Extending White House Review over Independent Agencies

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Senate bill could shake up administrative law in theory if not in practice.

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A Senate bill introduced in August could reshape U.S. administrative law, further burdening an already sluggish rulemaking process but perhaps paving the way for more coordinated and streamlined federal policies, according to the Congressional Research Service (CRS).

The bill, known as the Independent Regulatory Agency Analysis Act of 2012, would authorize the president to issue an executive order requiring independent regulatory agencies to submit significant proposed rules to the White House’s Office of Management and Budget (OMB) for review and approval.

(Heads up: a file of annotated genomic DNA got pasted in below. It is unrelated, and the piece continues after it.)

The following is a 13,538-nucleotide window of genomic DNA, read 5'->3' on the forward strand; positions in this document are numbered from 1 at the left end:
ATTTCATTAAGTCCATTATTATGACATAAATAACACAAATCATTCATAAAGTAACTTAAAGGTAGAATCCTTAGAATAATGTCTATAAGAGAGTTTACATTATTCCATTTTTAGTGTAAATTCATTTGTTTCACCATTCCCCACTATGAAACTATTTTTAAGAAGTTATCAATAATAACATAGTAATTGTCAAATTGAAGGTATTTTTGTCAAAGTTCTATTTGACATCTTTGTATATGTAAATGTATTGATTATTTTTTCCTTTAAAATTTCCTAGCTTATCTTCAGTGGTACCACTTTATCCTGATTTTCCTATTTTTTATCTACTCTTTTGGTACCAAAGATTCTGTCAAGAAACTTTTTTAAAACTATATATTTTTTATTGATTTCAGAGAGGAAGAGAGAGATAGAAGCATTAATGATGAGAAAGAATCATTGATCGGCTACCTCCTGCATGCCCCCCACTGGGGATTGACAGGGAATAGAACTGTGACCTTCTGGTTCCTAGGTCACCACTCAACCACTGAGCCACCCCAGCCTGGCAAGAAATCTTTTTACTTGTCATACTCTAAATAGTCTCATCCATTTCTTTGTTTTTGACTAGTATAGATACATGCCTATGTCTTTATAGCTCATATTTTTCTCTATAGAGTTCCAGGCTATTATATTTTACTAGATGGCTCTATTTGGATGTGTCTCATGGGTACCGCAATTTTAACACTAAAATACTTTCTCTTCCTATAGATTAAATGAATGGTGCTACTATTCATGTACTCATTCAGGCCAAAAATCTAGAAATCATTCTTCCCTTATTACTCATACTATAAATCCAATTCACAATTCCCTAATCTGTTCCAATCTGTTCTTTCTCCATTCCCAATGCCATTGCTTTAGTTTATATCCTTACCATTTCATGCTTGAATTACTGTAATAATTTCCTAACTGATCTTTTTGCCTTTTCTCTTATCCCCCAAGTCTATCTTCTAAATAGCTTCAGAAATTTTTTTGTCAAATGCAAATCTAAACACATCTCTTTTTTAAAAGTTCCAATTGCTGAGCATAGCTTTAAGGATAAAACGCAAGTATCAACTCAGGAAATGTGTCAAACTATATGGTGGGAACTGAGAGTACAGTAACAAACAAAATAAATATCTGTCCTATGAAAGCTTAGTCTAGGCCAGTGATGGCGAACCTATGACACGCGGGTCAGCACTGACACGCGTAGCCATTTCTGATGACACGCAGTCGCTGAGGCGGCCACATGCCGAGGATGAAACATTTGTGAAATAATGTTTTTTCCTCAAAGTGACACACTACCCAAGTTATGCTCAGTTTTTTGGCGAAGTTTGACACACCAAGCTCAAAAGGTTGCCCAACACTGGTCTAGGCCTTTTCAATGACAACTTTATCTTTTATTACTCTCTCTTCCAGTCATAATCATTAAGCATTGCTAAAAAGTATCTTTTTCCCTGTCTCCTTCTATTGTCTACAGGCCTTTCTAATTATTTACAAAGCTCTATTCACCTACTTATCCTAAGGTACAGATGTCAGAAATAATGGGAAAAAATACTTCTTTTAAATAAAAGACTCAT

Opponents of the bill, including the heads of independent agencies such as Federal Reserve and the Securities Exchange Commission, argue that extending presidential review would “interfere” with these agencies’ autonomous functions.

A centralized review requirement of this sort currently exists for rulemaking by executive agencies, that is, those under more direct presidential control such as the Treasury Department. President Reagan first imposed regulatory planning and review standards on executive agencies by requiring them to submit proposed and final rules for White House review. President Clinton issued an executive order, subsequently retained by the Bush and Obama administrations, that revised these review standards but maintained centralized review requirements for executive agencies.